Marriage Divorce Remarriage
What's Happening to the American Family
Singled Out: A Civilized Guide to Sex and Sensibility for the Suddenly Single Man or Woman
America Now: The Anthropology of a Changing Culture
The Inner American: A Self-Portrait from 1957 to 1976
The Futility of Family Policy
Friends as Family
Marital Status and Living Arrangements
Household and Family Characteristics
Money Income and Poverty Status of Families and Persons
It is hardly news that families are not what they used to be. In fact, as Christopher Lasch put it, “the family has been slowly coming apart for more than a hundred years.”1 If that is so, its fragmentation is nothing sudden or new. Scholars can always find some century-old statement deploring the demise of hearth and home. At the same time others argue, as Mary Jo Bane did through her title, that the family is “Here to Stay.”2 For one thing, no one has come up with a serious substitute, whether Scandinavian communes or Chinese shared kitchens. It is also asserted that the forms families take have gone through many changes, so we should not be surprised—or upset—by current adaptations. Bane pointed out, for example, that in the past, death caused as many single-parent households as divorce does today.
Still, all is not well with the family. Far fewer people are willing to accept the constraints and obligations required for family ties. Such as the duty to stay together, even when a marriage proves less than ideal. Or that a couple should have children, at least two or preferably three, if the nation is to avert a declining population. What was once a third obligation has lost much of its force: maintaining relations and responsibilities toward a household’s aging members. As sociologists are fond of pointing out, families have served a useful purpose as agencies of control. Upon becoming husbands, wives, and parents, people could be counted on to be at certain places at specific times doing certain things. What has occurred is that now more people want more freedom than family life has allowed.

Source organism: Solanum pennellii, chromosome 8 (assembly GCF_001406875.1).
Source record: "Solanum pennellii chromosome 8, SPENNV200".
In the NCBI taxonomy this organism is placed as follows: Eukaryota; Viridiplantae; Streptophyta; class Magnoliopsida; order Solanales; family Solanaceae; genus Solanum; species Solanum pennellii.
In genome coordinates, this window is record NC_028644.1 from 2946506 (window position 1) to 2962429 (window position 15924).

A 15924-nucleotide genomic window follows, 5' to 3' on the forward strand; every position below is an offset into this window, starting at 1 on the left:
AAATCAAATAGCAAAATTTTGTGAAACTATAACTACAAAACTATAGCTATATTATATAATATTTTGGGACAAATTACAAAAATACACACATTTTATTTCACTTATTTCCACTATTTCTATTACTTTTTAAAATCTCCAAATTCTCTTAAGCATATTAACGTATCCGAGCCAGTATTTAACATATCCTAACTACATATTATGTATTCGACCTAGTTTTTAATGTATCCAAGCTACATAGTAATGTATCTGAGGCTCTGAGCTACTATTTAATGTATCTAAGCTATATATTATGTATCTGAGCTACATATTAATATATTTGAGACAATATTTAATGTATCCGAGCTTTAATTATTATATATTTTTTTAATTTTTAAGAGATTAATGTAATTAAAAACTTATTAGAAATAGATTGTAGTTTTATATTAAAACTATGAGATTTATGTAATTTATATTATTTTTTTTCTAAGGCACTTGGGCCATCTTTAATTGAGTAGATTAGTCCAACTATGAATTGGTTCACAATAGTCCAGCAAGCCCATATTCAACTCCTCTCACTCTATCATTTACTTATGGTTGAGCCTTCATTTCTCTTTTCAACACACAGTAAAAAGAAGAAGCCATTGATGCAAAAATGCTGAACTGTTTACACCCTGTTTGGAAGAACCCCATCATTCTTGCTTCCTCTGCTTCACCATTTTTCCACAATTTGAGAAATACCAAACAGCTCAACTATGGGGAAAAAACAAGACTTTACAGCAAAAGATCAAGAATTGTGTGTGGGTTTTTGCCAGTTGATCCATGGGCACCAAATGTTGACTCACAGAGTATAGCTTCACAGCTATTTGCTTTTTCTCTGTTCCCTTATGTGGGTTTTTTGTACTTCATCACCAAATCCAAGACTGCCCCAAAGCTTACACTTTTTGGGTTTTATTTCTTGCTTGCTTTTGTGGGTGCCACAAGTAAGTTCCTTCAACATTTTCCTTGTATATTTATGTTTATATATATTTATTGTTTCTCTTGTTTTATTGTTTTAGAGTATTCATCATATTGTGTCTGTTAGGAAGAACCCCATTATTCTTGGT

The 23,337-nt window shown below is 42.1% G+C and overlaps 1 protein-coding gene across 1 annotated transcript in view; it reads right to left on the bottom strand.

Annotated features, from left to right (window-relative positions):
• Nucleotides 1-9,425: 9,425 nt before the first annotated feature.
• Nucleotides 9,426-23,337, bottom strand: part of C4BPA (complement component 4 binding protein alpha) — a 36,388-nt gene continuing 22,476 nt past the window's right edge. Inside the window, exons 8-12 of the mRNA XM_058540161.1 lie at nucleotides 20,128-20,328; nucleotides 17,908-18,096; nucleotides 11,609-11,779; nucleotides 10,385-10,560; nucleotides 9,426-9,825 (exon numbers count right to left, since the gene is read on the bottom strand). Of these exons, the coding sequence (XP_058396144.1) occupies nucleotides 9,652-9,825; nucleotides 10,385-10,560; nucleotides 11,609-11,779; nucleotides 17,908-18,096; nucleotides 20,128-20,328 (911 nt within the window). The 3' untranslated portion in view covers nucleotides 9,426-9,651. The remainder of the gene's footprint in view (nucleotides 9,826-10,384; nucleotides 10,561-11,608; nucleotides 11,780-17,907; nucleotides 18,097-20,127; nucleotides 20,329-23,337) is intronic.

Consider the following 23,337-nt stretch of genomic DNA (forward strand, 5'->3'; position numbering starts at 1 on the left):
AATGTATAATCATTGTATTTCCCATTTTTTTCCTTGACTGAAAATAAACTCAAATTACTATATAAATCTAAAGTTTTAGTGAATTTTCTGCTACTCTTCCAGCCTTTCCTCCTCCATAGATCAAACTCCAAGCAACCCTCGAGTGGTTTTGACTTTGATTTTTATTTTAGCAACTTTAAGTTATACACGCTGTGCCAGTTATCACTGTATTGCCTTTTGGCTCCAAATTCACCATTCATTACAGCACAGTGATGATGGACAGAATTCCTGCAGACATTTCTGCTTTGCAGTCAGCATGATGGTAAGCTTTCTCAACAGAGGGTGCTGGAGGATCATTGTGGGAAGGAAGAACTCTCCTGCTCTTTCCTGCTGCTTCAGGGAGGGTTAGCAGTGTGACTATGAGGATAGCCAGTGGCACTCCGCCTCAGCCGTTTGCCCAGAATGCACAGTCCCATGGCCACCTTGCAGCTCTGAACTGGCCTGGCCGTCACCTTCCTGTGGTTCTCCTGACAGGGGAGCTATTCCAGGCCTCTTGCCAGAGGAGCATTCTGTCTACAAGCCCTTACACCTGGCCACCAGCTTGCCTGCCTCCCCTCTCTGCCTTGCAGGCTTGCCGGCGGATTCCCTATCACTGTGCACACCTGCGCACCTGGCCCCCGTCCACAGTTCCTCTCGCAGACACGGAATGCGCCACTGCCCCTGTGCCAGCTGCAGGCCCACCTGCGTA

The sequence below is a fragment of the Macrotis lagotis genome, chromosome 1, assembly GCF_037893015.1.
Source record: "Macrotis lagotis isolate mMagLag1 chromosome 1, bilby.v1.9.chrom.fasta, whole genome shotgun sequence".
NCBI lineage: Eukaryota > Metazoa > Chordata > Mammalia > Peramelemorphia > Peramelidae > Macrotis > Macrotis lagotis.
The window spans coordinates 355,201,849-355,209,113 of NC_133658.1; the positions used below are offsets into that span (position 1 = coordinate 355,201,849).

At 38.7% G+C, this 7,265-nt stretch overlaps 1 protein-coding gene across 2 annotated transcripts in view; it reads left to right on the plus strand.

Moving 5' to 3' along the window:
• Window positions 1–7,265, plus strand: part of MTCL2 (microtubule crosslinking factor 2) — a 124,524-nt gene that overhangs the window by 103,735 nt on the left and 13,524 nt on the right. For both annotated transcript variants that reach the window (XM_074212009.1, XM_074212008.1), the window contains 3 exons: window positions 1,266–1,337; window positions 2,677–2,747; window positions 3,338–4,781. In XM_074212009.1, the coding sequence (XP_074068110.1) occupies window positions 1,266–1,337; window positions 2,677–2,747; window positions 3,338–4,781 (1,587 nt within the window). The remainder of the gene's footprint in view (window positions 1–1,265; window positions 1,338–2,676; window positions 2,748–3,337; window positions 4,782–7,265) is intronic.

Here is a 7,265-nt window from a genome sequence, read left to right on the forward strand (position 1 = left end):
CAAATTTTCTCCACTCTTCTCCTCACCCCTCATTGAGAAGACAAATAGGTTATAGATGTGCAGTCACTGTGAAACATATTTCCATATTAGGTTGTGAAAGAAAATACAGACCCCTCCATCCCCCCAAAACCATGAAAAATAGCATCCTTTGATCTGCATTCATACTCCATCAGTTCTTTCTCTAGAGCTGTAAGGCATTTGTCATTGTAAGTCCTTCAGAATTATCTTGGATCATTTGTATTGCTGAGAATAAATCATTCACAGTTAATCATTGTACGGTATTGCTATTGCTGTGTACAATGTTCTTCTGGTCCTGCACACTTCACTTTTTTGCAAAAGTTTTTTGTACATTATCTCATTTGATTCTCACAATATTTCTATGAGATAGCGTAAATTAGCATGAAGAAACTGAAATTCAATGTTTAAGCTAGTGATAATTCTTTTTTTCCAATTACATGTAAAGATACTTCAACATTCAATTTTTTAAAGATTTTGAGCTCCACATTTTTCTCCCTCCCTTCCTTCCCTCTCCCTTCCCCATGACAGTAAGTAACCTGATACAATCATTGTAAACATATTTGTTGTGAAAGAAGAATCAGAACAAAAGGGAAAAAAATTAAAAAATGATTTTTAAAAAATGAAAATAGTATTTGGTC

Several recent studies prepared in association with the 1980 census highlight what has been happening with households over the past decade. The census simply prints statistics, so changes can be noted with a measure of precision. Far from being chilly columns of figures, they tell a very human story. Moreover, they provide a factual backdrop against which the various books under review can be put in perspective.
According to the census, 97.5 percent of all Americans live in “households.” (This leaves 5,742,000 persons in “group quarters,” ranging from dormitories and barracks to hospitals and prisons.) Since the household is the basic element in census statistics, it is best to be clear on how the term is used. On the whole, households divide into two general categories:
“Family households” consist of two or more persons living together who also are related by birth or marriage. The most common family household is still a married couple, with or without children at home. A single parent with one or more children also comes under the heading of a family household. (There can be other family variations, such as two sisters sharing a residence.)
“Nonfamily households” include two or more unrelated persons, of the same or different sexes, sharing living quarters. However, the census also defines people who live by themselves as “single-person households”…
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